New Zealand Classic Car - - 1968 Volkswagen Karmann Ghia Coupé -

can trace my pas­sion for cars — my wife might call it an ob­ses­sion — back to a cer­tain Christ­mas Eve. It was just be­fore mid­night, and my mother was march­ing my­self and my sib­lings to church. She led the way, light­ing the dusty farm road ahead with a small torch. Cars and trucks car­ry­ing other church-go­ers passed us one by one. None slowed down, and no one stopped to give us a lift. Even­tu­ally, I had to ask, “Why do other peo­ple ride in cars and we have to walk on foot?” My mother replied, “Don’t worry; if you work hard enough at school, you will be able to buy any car you like.”

That was South Africa in 1959. The near­est town with elec­tric­ity and tar­mac roads was 120 kilo­me­tres away.

Twenty years later, I was in prac­tice as a bar­ris­ter, and I was able to buy my first good car — a Mercedes 230. I had driven VW Bee­tles be­fore, and, af­ter that, ex­actly as my mother had pre­dicted, I could buy any car I liked, so I did. The ve­hi­cles I owned in­cluded a 1984 Alfa Romeo Spi­der, still the nicest car to drive; a 1980 Porsche 911SC; an­other Mercedes, a 260E; and all man­ner of SUVS. We brought a BMW Z3 to New Zealand when we set­tled here in 1999 and ac­quired more Porsches — a 1996 993 Cabrio 4, fol­lowed by a 2007 Boxster S, and, later, a 1996 993 Targa Tip­tronic. And that’s with­out count­ing my wife’s car pref­er­ences, mainly BMW 3 Se­ries and Honda.

My dream car? Well, I’m driv­ing my dream car — but maybe a Porsche 356C cabri­o­let?

Kar­mann Ghia — the ev­i­dence

The coach­builder Wil­helm Kar­mann per­suaded the di­rec­tors of Volk­swa­gen to al­low him to put a cabri­o­let top on their VW Bee­tles. VW pro­vided the bod­ies, sans roof, and Kar­mann added the soft tops. Af­ter Kar­mann’s death, his son, also named Wil­helm, had a chance meet­ing, at a mo­tor show, with Luigi Se­gre of the com­pany Carozzer­ria Ghia of Turin.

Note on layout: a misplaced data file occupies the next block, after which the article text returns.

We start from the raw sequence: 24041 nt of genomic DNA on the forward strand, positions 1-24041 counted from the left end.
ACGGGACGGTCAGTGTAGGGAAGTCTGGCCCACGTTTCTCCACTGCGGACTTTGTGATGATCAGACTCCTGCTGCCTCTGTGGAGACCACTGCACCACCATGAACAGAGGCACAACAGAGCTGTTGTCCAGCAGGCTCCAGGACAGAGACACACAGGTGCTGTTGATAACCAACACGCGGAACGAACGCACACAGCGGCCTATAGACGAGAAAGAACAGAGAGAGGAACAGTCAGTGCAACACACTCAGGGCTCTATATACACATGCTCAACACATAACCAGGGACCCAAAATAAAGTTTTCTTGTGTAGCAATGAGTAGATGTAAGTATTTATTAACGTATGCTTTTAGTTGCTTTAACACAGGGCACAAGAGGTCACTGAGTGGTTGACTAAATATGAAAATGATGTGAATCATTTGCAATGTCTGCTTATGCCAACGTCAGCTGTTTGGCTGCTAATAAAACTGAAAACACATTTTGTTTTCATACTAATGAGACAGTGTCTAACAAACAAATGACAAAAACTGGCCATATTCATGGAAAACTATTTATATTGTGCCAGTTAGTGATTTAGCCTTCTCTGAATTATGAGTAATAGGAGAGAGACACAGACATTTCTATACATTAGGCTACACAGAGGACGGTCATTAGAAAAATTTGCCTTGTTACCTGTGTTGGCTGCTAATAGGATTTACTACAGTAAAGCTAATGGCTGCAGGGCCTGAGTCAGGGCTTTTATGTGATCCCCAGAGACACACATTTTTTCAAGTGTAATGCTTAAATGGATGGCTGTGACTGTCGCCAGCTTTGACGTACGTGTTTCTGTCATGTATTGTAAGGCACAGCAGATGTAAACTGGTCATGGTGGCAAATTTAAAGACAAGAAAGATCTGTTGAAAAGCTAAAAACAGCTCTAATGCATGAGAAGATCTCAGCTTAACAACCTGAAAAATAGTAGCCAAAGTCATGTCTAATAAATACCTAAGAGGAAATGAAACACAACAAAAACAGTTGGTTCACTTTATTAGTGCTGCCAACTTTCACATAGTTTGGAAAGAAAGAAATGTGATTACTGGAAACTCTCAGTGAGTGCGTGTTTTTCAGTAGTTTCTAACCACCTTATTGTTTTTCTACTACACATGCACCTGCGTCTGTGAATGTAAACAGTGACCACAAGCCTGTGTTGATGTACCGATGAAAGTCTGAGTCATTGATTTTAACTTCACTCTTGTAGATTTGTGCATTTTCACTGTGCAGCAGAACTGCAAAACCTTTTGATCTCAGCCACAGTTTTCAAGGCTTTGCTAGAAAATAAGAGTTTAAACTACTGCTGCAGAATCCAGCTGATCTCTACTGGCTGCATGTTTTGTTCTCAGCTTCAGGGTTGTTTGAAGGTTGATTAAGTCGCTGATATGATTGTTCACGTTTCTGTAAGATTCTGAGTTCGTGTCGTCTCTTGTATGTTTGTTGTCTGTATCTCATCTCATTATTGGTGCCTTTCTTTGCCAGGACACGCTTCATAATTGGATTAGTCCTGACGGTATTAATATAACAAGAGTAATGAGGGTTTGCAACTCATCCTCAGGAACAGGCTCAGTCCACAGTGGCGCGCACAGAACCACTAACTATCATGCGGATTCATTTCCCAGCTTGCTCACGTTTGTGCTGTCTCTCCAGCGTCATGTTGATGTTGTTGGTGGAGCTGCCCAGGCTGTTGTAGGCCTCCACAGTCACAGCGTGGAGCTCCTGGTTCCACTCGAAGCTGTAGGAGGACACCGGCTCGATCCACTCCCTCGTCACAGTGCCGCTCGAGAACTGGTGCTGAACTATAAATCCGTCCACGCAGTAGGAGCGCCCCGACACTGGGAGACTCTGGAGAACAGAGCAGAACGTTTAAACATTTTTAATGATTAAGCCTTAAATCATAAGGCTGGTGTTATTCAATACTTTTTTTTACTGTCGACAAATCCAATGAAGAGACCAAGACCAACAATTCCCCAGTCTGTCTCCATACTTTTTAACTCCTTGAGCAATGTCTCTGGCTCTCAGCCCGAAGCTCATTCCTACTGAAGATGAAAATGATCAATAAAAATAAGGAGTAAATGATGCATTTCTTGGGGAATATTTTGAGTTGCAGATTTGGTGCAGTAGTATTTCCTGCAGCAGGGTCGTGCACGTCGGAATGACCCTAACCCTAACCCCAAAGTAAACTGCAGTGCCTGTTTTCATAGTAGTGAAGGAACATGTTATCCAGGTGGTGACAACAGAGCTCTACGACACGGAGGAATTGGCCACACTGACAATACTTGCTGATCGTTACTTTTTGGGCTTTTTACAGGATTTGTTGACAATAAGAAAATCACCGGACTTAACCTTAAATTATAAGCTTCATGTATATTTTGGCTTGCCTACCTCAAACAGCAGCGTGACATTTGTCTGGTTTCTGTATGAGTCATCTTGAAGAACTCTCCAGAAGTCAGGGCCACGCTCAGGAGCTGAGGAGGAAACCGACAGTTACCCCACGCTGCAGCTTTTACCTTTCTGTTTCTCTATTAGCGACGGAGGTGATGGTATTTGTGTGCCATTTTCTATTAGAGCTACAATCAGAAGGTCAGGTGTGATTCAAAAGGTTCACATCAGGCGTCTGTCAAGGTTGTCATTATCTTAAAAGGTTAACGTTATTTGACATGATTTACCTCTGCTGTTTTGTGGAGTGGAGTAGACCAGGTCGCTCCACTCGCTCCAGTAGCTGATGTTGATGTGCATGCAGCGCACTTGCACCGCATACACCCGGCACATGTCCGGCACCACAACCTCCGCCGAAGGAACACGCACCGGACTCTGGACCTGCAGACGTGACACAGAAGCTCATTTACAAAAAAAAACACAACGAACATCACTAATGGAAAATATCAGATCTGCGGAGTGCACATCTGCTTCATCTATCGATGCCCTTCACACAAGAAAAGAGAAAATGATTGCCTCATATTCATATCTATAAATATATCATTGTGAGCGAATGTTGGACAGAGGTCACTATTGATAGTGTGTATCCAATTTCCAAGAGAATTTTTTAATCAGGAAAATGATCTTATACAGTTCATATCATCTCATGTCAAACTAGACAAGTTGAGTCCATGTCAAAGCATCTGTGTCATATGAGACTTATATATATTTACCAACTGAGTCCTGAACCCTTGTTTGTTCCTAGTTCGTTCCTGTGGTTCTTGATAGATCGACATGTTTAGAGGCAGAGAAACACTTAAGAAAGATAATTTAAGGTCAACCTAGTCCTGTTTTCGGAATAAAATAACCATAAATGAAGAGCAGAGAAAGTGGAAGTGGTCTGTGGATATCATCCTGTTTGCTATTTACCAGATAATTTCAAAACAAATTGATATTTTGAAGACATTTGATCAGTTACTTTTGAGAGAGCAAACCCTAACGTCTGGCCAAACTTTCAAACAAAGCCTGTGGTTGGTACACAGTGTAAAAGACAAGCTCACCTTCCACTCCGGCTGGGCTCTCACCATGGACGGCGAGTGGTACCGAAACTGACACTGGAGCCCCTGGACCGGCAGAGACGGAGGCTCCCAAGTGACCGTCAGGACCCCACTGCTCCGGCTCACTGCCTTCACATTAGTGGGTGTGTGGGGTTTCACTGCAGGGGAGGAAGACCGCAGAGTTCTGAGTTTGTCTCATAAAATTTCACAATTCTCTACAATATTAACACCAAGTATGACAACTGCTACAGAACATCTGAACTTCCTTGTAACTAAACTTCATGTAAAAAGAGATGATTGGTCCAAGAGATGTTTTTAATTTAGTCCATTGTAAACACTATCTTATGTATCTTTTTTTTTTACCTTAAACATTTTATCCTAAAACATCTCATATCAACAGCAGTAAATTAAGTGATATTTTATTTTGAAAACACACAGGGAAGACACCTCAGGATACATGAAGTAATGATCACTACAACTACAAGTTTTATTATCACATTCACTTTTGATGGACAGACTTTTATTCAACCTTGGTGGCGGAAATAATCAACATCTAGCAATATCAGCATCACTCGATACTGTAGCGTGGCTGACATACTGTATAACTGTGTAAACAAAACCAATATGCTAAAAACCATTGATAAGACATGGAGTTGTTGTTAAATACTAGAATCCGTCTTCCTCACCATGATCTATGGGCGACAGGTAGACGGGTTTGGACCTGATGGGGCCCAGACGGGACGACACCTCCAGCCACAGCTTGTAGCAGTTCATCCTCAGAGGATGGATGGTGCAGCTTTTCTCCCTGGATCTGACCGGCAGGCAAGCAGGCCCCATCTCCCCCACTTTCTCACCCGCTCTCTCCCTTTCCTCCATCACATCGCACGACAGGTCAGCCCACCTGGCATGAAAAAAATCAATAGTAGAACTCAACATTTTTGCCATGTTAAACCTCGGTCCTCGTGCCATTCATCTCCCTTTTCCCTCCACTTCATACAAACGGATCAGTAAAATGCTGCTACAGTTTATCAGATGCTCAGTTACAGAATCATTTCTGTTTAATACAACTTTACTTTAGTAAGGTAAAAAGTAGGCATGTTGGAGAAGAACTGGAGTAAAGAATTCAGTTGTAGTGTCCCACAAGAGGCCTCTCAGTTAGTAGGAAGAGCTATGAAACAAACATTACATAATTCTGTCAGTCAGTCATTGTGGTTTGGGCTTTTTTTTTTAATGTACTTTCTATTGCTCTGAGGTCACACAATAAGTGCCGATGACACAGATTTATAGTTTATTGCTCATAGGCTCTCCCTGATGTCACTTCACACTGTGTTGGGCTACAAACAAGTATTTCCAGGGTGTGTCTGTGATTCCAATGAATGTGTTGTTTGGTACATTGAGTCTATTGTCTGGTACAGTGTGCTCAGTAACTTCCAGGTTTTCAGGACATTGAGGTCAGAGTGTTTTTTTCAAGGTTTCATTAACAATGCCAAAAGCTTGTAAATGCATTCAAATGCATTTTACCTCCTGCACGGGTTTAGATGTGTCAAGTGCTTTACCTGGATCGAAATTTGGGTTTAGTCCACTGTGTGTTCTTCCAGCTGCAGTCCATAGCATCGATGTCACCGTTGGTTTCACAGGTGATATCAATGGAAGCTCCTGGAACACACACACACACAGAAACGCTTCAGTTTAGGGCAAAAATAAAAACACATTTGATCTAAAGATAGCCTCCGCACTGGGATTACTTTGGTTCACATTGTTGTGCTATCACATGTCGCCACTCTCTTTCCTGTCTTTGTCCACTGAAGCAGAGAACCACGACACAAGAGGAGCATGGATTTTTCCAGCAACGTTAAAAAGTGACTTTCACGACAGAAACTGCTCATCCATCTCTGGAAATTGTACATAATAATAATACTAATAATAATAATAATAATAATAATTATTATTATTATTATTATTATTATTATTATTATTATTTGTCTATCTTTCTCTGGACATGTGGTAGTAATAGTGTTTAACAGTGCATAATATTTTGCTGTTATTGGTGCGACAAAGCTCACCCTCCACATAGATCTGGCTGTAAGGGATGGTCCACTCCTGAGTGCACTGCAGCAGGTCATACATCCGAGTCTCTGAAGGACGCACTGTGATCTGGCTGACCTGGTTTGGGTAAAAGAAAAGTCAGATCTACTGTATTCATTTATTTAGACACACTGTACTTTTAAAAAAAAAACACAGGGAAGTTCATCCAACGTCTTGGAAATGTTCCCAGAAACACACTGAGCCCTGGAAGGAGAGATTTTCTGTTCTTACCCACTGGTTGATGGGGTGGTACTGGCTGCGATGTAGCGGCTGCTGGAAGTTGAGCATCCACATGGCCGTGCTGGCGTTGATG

While there is some in­trigue be­hind the true ori­gins of the de­sign of the car that Kar­mann Jnr planned

to build and VW would name the ‘Kar­mann Ghia’, the end re­sult was that VW launched its VW Kar­mann Ghia sports car in 1955. The mod­els of the first few years — up to 1959 — are known as ‘low­lights’, be­cause the headlights are si­t­u­ated on a slightly slop­ing nose. From 1959 un­til the Kar­mann Ghia was re­placed by the Scirocco, its ba­sic shape and con­fig­u­ra­tion re­mained un­changed.

The Kar­mann Ghia is built on a slightly wider Bee­tle chas­sis, has a stan­dard VW air-cooled en­gine driv­ing the rear wheels, and uses many of the parts and com­po­nents of the Bee­tle and, in­deed, other air-cooled VW mod­els, such as the Kombi and trucks.

The sim­plic­ity of the en­gi­neer­ing of the Kar­mann Ghia, cou­pled with the ready avail­abil­ity of most parts, makes it a rel­a­tively easy car to re­store. That is un­til you get to the bodywork!

My Ghia was built on June 5, 1968, at Osnabrück in Ger­many and left the fac­tory on June 12 that same year, des­tined for de­liv­ery to the port of Yoko­hama on con­sign­ment to Yanase Inc., the im­porter of VW into Ja­pan. Its orig­i­nal ex­te­rior colour was Lotus White with red leatherette up­hol­stery, but, by the time I bought it, a prior owner had painted it blue and re­placed the up­hol­stery with a sandy-beige– coloured vinyl.


In Au­gust 2013, on our way to Ro­torua in our 993 Targa, my wife and I drove past the V-dub Shoppe out­side Hamil­ton and glimpsed what would be­come our Kar­mann Ghia on the side of the road as we swept past. We stopped on the re­turn jour­ney to check it out. I felt sorry for the Ghia, stand­ing next to a Bee­tle and a VW Kombi, as all of them were in bad shape.

Later, in Oc­to­ber, we went to look at a 1972 Bee­tle in Tau­ranga. I wanted to re­store a car. I had re­tired from le­gal prac­tice and, not to put too fine a point on it, I was bored. I had by then pub­lished three nov­els, the last two of which fea­tured cars. I de­cided to re­store a car

and to use it as the back­bone of a novel in my pre­ferred genre, cre­ative non-fic­tion.

The Bee­tle turned out to be left-hand drive, so I let it go. On the way home, how­ever, we stopped again at the V-dub Shoppe — the Ghia was still there. Weeds were com­ing up though its floor pan.

Still feel­ing sorry for it, I de­cided to buy it. The owner turned out to be Tony Mccall, a cham­pion off-road rac­ing driver, and I bought the car on an as-is-where-is ba­sis. Tony had im­ported it from Ja­pan, but, be­cause it was se­verely rusted in so many places, it could not be com­plied. The NZTA note said, “Rust un­der body … re­pair cert re­quired for un­der-body cor­ro­sion, dam­age kick-up panel … and struc­tural dam­ages and rust all round …”

I men­tioned ear­lier that I was bored. I needed some­thing to do, and wanted to work on the car my­self. There were ob­vi­ously go­ing to be aspects of the work that would be be­yond my abil­ity. That, cou­pled with the fact that I work to dead­lines — and my dead­line for this pro­ject was two years — meant I would have to get pro­fes­sion­als to do the most im­por­tant parts of the work.

Ac­cep­tance of ser­vice

The first thing we did was to de­cide on a restora­tion pol­icy.